The facilitation capacities in the countries are shared between government institutions, national and international NGO, consulting firms and UNICEF national offices. At the actual stage of the regional CLTS roll-out process, the WCAR counts 106 key-trainers and 1,745 facilitators.
As a counter effect of an evident great enthusiasm, the cascading training-of-trainers process represents a significant risk that the quality of the training deteriorates over time and unqualified facilitators could negatively impact the achievement of the triggering purpose.
With funding from UNICEF, CREPA assumed the training and promotion of CLTS in 9 Francophone countries and has contributed to the training of 872 or 50% of the facilitators in the WCAR.
The field investigation has shown that CLTS arguments, activities and tools have proven to be efficient within the African rural context. The sometimes mentioned reticence to publicly address defecation was not reported as a major problem in the CLTS acceptance.
All the original CLTS tools (community mapping, walk of shame, evaluating the amount of faeces, the water glass exercise, etc.) have been used without any modification. At this stage, some 750,000 people have reached ODF status, as a result of the triggering process. As observed throughout the mission, post-triggering activities definitely have a strong impact on CLTS effectiveness.
In total, about 102,000 latrines have been constructed as result of CLTS roll-out in WCAR. Little detailed data was made available about whether these latrines are improved or unimproved according to JMP criteria (accountable for MDG).
The kick-off CLTS effect elevates households demand for sanitation to a first step on the sanitation ladder. Additional programme components leading to enhanced access to the sanitation market or qualified masons, affordable finance or industrial construction mate-rial are necessary to reach improved sanitation facilities and sustained hygiene improvements.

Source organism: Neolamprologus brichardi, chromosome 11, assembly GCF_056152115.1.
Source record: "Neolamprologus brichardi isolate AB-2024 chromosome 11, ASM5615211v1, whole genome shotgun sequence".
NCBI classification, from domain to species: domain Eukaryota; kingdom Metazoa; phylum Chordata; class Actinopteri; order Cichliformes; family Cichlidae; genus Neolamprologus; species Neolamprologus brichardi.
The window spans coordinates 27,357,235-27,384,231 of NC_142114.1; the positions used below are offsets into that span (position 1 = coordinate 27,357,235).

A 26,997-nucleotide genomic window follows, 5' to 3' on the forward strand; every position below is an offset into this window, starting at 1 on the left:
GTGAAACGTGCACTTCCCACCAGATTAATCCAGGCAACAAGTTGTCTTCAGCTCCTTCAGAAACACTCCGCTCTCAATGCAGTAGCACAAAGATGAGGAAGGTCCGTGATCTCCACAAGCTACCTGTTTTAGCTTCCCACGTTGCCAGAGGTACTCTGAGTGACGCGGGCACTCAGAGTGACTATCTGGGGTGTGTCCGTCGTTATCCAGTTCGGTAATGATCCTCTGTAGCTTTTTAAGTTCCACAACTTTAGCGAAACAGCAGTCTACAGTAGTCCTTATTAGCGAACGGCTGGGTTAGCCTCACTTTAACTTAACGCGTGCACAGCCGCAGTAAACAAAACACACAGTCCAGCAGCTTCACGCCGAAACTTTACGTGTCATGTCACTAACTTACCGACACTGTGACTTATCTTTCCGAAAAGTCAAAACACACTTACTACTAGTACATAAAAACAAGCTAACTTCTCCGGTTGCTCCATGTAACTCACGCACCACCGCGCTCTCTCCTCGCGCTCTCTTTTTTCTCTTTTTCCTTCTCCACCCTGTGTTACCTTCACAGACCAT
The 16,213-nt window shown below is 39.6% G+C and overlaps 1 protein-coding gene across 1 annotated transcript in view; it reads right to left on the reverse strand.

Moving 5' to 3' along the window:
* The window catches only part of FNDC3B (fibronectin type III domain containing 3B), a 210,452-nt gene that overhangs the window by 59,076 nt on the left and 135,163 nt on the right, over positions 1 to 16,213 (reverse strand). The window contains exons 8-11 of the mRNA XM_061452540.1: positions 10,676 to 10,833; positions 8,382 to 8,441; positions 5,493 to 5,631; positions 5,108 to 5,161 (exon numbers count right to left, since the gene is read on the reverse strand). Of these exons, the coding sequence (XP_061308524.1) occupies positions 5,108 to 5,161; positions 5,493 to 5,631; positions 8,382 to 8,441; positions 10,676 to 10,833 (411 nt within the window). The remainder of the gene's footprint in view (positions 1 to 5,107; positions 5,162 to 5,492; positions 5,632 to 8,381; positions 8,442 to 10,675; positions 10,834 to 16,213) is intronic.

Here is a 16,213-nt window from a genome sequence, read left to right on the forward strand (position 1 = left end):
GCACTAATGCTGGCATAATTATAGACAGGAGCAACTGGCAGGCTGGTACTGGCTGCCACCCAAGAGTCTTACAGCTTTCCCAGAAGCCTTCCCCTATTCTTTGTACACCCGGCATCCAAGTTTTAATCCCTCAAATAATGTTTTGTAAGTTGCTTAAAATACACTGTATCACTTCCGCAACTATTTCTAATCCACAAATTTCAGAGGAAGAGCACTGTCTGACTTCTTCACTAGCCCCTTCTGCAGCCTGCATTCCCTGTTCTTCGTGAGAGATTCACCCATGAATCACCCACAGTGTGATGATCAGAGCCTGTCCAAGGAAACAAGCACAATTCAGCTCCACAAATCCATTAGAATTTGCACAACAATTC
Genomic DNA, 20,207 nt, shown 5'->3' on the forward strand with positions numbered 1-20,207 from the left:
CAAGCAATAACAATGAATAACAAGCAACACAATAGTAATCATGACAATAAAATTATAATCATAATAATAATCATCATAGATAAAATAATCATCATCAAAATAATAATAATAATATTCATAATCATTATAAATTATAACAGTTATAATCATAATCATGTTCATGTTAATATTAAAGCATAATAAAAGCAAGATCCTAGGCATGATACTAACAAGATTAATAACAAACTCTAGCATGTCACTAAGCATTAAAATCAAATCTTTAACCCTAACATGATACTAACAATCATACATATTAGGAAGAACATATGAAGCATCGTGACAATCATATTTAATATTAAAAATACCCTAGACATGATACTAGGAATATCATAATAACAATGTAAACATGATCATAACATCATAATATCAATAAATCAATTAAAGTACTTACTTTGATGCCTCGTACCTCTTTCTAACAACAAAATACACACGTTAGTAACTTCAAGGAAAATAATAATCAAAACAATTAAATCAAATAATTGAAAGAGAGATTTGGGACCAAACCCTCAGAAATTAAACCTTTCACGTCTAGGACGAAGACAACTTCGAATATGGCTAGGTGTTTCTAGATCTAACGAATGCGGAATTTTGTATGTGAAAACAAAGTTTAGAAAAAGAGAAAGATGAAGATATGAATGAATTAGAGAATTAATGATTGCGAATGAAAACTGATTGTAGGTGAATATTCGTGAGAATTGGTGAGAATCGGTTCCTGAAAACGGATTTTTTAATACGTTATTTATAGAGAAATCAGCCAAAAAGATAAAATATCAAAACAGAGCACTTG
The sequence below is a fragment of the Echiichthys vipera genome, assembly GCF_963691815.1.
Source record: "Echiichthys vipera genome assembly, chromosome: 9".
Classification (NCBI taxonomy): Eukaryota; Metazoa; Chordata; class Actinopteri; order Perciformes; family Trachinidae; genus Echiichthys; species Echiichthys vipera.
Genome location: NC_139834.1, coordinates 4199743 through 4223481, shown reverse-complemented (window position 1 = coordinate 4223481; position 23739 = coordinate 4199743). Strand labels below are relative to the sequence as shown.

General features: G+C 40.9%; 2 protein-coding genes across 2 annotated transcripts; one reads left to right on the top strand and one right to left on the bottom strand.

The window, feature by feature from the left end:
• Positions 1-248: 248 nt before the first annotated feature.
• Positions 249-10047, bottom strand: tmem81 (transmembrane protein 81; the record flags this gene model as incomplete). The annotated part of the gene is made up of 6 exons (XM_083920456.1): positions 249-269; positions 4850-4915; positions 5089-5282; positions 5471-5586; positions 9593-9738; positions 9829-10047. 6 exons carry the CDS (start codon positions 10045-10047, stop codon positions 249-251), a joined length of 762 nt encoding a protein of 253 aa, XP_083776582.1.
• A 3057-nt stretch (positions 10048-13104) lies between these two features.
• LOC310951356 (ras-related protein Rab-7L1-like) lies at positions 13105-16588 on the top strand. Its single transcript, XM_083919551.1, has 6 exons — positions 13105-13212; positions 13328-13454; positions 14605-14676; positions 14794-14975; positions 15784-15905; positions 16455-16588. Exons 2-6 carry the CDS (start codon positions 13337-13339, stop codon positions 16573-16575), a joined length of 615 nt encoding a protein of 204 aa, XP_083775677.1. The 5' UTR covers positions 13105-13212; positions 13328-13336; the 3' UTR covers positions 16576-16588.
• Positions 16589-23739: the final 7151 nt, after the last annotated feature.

Regarding gender considerations, a good integration of the whole community has been noticed with active participation of men, women, children, young and elders.
In order to be equitable and respect the dignity of the poorest, implementation strategies must integrate an adequate repartition of financial resources between urban and rural areas, as well as ensure sufficient quality of the facilitation (“CLTS ethos”), a careful usage of penalties and fair ODF certification processes.
Lessons learned through the present evaluation suggest the following improvements in the way CLTS is implemented in WCAR:
- To address a complementary approach at policy and programme level to develop the sanitation supply chain to sustain the endogenous hygiene development triggered by CLTS.
- To evaluate alternative financing models in order to optimize the allocation of public funding in terms of effectiveness in promoting sanitary improvements.
- To establish a standardized methodology describing each steps of the CLTS approach as a framework to compile meaningful data and compare the cost efficiency of the CLTS programmes in the WCAR countries.
- To carefully monitor pilot projects to maturity before scaling up.
- To capitalize on successful cases by reinforcing dissemination and exchange of expe-rience.
- To advocate CLTS and support the responsible national entity to integrate the ap-proach into their national sanitation policy.
- To support national CLTS focal points and national institutions in improving their CLTS implementation strategy and investment plans and in developing appropriate budgeting and controlling capabilities.
- To assure and enhance the quality of facilitators and to monitor their performance
- To formalize and harmonize manuals and tools for the entire CLTS process from field intervention planning to triggering, certification and follow up.
- To ensure a regular follow-up and increase the duration of the post-triggering activi-ties.
- To define adequate ODF certification criteria and ensure an accepted and fair ODF certification process.
PDF files require Acrobat Reader.